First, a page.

Rated PG

105 Minutes

Released December 20


The Greatest Showman is far from the greatest show. This musical biography of one of the most eccentric and talented marketing men of show business lacks complexity and fire. The talented cast has performed heartfelt renditions of somewhat unremarkable music. Hugh Jackman really “gets” his role as P.T. Barnum, a kind of “Walt Disney” of the 1800’s. However the screenplay is so disjointed that the story seems to be a series of musical numbers strung together by a mundane narrative. It is no surprise that the experience of first time director Michael Gracey lies mostly in commercials and music videos. There is an art to establishing a driving force that moves a big story forward and endowing your characters with fascinating personalities that comes with experience working on feature films. The screenplay that Gracey was given did not have those components. The movie starts immediately with a musical performance by Jackman, before we have even become acquainted with his character well enough to believe that his emotions have inspired him to burst into song.

There were six editors who worked on the film – not good for continuity of style and rhythm. Producers must have realized there was trouble. Veteran director James Mangold was brought in a few weeks before the release to do reshoots and more post-production, which also portends dysfunction of style.

The story could have had much more depth. P.T. Barnum was born in 1810 and began his multi-faceted and colorful career in the early to mid 1800’s, in New York City, a city that was just finding its boisterous personality. He introduced spectacle at a time when the public believed that “morality” was the accepted aspiration. Rather than the simple son of a tailor that this movie describes, Barnum had relatives who were some of the original European transplants to our country. His favorite grandfather was a “legislator, landowner, justice of the peace, and lottery schemer.” He was much more complex than the character depicted in this screenplay. Jackman “got” him, the screenwriters did not. I would love to have seen the circus characters depicted with some insight into what their fascinating backstories must have been.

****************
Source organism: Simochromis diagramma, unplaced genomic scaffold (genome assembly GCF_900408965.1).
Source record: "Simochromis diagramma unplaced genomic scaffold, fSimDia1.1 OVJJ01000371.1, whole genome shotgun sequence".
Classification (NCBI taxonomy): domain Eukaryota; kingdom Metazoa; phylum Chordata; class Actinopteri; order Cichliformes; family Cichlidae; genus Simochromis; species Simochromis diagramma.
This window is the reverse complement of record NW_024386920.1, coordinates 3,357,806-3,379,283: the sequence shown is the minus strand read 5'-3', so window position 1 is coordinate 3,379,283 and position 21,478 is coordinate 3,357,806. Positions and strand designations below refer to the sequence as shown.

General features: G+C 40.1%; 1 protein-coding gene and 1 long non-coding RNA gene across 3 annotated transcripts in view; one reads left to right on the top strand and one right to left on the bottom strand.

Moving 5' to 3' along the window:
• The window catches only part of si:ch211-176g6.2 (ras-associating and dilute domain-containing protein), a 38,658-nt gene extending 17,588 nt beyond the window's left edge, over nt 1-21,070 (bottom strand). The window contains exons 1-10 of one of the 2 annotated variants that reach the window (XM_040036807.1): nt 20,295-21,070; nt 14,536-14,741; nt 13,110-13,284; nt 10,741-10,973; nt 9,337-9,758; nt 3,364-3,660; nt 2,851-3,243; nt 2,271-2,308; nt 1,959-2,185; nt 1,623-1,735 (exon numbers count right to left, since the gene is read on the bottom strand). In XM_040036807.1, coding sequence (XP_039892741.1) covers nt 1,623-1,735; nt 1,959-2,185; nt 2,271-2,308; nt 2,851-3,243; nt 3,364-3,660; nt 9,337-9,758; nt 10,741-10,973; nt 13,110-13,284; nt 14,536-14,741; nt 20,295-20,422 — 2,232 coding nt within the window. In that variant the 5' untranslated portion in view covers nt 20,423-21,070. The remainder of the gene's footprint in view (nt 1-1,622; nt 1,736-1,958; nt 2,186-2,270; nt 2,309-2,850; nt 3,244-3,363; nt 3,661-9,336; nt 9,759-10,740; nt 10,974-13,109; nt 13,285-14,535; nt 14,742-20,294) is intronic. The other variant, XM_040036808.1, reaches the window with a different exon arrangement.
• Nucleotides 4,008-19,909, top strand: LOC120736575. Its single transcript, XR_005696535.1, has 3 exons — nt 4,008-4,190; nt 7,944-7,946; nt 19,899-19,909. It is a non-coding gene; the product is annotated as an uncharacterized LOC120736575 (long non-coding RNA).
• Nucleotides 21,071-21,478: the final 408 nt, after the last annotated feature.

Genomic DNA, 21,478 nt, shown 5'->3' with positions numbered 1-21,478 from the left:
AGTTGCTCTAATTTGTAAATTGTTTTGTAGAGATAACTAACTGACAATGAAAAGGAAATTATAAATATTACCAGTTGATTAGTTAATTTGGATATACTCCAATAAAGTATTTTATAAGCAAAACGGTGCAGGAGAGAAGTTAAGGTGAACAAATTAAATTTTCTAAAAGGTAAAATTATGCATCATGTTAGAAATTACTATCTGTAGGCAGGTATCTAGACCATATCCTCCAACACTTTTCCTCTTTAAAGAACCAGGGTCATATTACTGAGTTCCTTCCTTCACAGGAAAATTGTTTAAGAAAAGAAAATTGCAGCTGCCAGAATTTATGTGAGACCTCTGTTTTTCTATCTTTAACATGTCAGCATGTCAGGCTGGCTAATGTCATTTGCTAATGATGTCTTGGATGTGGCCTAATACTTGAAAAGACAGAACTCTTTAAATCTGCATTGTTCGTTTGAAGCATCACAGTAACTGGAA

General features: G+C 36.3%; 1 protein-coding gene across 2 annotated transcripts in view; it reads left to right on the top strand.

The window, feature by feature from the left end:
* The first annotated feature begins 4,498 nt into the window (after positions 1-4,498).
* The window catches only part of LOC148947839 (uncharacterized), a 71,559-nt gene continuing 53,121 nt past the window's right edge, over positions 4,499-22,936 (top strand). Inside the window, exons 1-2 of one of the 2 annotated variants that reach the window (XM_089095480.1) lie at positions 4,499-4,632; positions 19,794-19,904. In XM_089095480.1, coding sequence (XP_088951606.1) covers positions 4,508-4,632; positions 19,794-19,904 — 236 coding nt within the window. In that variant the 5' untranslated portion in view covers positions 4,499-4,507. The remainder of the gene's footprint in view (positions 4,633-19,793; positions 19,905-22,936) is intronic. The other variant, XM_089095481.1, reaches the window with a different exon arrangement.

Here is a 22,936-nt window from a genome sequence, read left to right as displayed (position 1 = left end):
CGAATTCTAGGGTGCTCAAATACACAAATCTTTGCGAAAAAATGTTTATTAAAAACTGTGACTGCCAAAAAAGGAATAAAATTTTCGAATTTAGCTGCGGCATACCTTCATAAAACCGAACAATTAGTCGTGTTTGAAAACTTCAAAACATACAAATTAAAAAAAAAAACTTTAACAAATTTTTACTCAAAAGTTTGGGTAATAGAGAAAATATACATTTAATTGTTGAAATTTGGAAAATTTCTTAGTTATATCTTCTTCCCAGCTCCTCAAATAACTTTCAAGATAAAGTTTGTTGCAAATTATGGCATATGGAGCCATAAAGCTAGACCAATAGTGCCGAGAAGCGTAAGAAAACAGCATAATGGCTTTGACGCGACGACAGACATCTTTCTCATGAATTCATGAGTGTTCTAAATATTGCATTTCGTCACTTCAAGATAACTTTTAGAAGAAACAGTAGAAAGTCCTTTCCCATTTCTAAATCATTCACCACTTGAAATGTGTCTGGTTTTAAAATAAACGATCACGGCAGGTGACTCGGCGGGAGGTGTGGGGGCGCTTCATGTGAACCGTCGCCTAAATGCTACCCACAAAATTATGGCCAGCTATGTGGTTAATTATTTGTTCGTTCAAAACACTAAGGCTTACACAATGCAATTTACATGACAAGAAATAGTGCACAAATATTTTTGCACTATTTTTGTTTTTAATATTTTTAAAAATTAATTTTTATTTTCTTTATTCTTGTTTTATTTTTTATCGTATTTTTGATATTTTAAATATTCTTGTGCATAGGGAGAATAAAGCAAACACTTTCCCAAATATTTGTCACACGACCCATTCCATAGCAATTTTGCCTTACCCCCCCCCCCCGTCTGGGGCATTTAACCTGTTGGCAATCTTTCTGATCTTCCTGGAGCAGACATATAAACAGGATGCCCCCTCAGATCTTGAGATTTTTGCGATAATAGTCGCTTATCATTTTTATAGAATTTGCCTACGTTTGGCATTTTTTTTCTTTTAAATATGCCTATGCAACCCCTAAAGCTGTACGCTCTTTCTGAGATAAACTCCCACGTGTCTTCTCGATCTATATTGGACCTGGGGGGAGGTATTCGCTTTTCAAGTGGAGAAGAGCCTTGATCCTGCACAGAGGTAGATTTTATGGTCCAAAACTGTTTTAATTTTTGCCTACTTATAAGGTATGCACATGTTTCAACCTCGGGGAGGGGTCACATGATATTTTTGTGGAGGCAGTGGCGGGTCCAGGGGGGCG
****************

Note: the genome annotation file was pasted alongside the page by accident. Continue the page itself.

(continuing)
The actors do a wonderful job with the script they’ve been given. Stand-outs are Keala Settle as the “Lettie Lutz, the Bearded Lady” and Zendaya as Trapeze Artist “Anne Wheeler.” Zac Efron seems to be searching valiantly for some spark of conflict to light up his portrayal of “Phillip Carlyle.” Rebecca Ferguson does the best she can with “Jenny Lind, the Swedish Nightingale.” The film’s depiction of this legendary soprano from the 1800’s is jarring. Today’s audience is not so naïve that an 1800’s artist needs to be depicted as a contemporary pop star.

There could have been a great rhythm established to the music and the story. The film does not achieve what it should have – suspending our belief and letting our imaginations go free. P.T. Barnum would probably have done that had he directed the movie.



Kathryn Whitney Boole has spent most of her life in the entertainment industry, which is the backdrop for remarkable adventures with extraordinary people. She is a Talent Manager with Studio Talent Group in Santa Monica. kboole@gmail.com. For previously published reviews see https://kwboole.wordpress.com